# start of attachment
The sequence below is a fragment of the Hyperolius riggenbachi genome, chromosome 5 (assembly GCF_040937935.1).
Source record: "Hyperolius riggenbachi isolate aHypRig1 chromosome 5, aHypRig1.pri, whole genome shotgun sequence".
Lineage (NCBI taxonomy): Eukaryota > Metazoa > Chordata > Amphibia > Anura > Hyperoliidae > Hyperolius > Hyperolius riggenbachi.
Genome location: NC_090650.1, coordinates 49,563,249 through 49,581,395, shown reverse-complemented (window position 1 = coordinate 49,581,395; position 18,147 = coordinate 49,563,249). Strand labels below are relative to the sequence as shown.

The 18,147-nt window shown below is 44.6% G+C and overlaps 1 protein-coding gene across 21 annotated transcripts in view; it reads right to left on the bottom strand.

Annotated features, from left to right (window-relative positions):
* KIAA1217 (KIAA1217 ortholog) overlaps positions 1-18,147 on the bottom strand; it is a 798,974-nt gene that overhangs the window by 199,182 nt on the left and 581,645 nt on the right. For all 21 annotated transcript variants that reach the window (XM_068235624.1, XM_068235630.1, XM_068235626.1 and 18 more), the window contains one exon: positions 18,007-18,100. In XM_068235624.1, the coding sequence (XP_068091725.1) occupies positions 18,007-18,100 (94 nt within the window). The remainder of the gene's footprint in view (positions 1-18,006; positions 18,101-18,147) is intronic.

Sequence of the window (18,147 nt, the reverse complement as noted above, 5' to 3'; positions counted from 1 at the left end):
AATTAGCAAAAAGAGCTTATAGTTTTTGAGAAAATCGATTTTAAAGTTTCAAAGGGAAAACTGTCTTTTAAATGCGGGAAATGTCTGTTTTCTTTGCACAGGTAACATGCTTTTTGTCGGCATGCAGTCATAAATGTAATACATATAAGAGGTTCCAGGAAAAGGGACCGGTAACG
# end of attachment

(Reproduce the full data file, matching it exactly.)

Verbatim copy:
The sequence below is a fragment of the Hyperolius riggenbachi genome, chromosome 5 (assembly GCF_040937935.1).
Source record: "Hyperolius riggenbachi isolate aHypRig1 chromosome 5, aHypRig1.pri, whole genome shotgun sequence".
Lineage (NCBI taxonomy): Eukaryota > Metazoa > Chordata > Amphibia > Anura > Hyperoliidae > Hyperolius > Hyperolius riggenbachi.
Genome location: NC_090650.1, coordinates 49,563,249 through 49,581,395, shown reverse-complemented (window position 1 = coordinate 49,581,395; position 18,147 = coordinate 49,563,249). Strand labels below are relative to the sequence as shown.

The 18,147-nt window shown below is 44.6% G+C and overlaps 1 protein-coding gene across 21 annotated transcripts in view; it reads right to left on the bottom strand.

Annotated features, from left to right (window-relative positions):
* KIAA1217 (KIAA1217 ortholog) overlaps positions 1-18,147 on the bottom strand; it is a 798,974-nt gene that overhangs the window by 199,182 nt on the left and 581,645 nt on the right. For all 21 annotated transcript variants that reach the window (XM_068235624.1, XM_068235630.1, XM_068235626.1 and 18 more), the window contains one exon: positions 18,007-18,100. In XM_068235624.1, the coding sequence (XP_068091725.1) occupies positions 18,007-18,100 (94 nt within the window). The remainder of the gene's footprint in view (positions 1-18,006; positions 18,101-18,147) is intronic.

Sequence of the window (18,147 nt, the reverse complement as noted above, 5' to 3'; positions counted from 1 at the left end):
AATTAGCAAAAAGAGCTTATAGTTTTTGAGAAAATCGATTTTAAAGTTTCAAAGGGAAAACTGTCTTTTAAATGCGGGAAATGTCTGTTTTCTTTGCACAGGTAACATGCTTTTTGTCGGCATGCAGTCATAAATGTAATACATATAAGAGGTTCCAGGAAAAGGGACCGGTAACG